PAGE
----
GDP per capita however may be much of the cause for winning medals. Higher income countries are able to afford the best equipment to train with, the best trainers and overall just another level of care for their athletes. Does this suggest that medals can in fact be bought?

Counting Medals: Part 1

Examining the relationship between health, economic outcomes, and medals at the Olympics

The Olympics are an amazing gathering of nations of different socioeconomic backgrounds from throughout the world. They all compete to bring home as many medals as possible. While the literal playing field may be level, figuratively it is not. Countries with more money can afford better training equipment, better trainers, dieticians and just about every other luxury imaginable for its athletes. Countries with more money also tend to be able to send more athletes to the games which increases the odds of obtaining a medal.

We decided to take the results from the 2010 Winter games (Vancouver, Canada) and the 2012 Summer games (London, England) and compare them to health and economic outcomes. We used indicators from the World Bank such as population, life expectancy, health expenditures per capita (Current US $) and GDP per capita (current US $).

Table 1 compares the average of these indicators from the countries that received at least one medal and countries that did not receive a medal.

Table 1

On average, for the 2010 Winter Olympics, the number of participants that countries with a medal sent was 89 as opposed to the 6 participants for thecountries which did not receive a medal. The summer Olympics followed the same trend with 114 average participants for medal winning countries and 9 for non-medal winning countries.

In both the 2012 and 2010 games the population of the countries with at least one medal was significantly greater than those without a medal. The life expectancy was also larger for countries winning medals as opposed to those not winning a medal. Notably in the 2012 Summer Olympics, countries that medaled had an average life expectancy of 74.28 years versus 66.83 for countries without medals.

Nations that won a medal also spent significantly more on health per capita than those that did not win a medal. The GDP per capita followed the same trend as above: GDP per capita was twice as large for medal winners in the 2010 games and 2.8 times larger for the 2012 games.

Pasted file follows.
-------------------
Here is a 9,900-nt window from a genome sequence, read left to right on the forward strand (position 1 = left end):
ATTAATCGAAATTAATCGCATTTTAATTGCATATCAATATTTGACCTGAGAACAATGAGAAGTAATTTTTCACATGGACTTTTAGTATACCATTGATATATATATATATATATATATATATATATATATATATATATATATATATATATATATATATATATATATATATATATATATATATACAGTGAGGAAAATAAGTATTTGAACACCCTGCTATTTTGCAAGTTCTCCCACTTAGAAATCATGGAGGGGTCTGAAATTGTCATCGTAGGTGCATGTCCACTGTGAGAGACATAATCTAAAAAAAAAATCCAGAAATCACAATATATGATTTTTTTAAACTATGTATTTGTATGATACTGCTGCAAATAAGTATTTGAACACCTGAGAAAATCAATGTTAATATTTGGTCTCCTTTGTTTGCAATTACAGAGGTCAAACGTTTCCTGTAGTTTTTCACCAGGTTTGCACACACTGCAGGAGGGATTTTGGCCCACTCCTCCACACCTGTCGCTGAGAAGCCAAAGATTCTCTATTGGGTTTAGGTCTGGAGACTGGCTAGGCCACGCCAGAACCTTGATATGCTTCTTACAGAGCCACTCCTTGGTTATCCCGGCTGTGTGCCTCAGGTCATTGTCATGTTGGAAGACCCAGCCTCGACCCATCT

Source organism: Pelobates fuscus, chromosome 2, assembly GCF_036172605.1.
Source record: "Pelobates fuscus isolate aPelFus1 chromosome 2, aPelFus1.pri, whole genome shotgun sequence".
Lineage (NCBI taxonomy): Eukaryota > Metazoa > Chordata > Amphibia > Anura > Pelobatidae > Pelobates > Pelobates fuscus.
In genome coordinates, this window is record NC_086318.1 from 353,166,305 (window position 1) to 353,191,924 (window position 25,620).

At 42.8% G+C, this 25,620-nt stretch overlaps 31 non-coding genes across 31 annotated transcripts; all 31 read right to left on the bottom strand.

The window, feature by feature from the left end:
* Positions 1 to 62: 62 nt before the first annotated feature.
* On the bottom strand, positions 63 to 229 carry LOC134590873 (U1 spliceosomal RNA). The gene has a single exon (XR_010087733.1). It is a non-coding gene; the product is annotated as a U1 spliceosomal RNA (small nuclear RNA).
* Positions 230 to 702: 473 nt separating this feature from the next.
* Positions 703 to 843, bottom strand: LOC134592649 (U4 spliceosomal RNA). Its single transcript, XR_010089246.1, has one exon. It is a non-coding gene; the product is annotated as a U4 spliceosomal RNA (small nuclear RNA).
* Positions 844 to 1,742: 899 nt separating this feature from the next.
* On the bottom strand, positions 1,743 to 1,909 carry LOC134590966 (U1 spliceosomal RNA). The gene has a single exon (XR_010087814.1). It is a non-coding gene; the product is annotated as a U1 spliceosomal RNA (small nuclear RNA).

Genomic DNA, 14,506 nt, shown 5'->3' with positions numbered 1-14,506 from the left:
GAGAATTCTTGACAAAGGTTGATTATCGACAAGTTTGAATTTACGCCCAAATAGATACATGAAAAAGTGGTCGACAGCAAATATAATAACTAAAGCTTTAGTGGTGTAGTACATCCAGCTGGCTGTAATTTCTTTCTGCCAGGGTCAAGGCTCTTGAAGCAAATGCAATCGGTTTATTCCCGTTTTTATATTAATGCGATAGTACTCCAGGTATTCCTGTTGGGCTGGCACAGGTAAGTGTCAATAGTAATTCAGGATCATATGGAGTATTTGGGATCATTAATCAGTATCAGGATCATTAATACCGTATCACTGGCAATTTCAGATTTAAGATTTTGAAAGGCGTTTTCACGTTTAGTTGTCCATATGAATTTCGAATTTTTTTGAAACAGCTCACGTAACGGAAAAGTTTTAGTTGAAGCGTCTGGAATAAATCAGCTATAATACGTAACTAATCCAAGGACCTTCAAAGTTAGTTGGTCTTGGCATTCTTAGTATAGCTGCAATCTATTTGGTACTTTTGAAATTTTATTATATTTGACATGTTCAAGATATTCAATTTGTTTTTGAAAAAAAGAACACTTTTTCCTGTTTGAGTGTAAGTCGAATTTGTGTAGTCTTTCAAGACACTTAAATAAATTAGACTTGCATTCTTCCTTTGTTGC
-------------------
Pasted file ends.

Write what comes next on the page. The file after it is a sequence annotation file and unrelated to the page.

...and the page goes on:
In our next post, with the 2014 Winter Games underway, we will do some additional analysis on the 2010 Winter Games by examining only countries that received a medal.

Hot Topic: Part 2

We wanted to see which study types and sectors these studies are being utilized. We went through title by title to mark which studies were of each type.

In total 12% of all studies had to do with cost-effectiveness, 2.5% budget impact, 1.7% literature review and .6% burden of illness.

The number of cost-effectiveness studies seems normal as does the number of budget impact since budget impact models are usually held close to the chest by pharmaceutical companies. The number of burden of illness studies seems quite a bit low for ISPOR.

Table 3 shows the type of analysis grouped by study type.

Table 3

All four types of studies were most utilized by cost studies including literature reviews. Literature reviews were the most split up of the group covering a wider range of topics and not as centrally located s cost-effectiveness and budget impact studies.

As expected cost-effectiveness and budget impact studies were highly concentrated in cost studies. Burden of illness had half of its presentations in cost studies and the other half was in clinical outcomes studies and health care use & policy studies.

Finally we analyzed the same types of study analysis according to the sectors of health care.

Table 4 shows the type of analysis by sector.

Table 4

This table gives a very interesting look into trends within each sector. For cost-effectiveness the most studies were in cancer, infection and cardiovascular disorders. This makes sense since these are some of the sectors with the most expensive treatments, especially cancer.

Budget impact studies followed the trend of cost-effectiveness studies closely except in neurological disorders and systematic conditions which had a significantly higher distribution of budget impact posters.

The sample size of burden of illness studies is small so it is tough to make a conclusion based on the distribution. Systematic disorders, cancer, diabetes and cardiovascular disorders saw the main grouping of burden of illness studies.

Literature reviews were the most evenly distributed type of analysis. The top three sectors for literature reviews were systematic disorders, cardiovascular disorders and research on methods.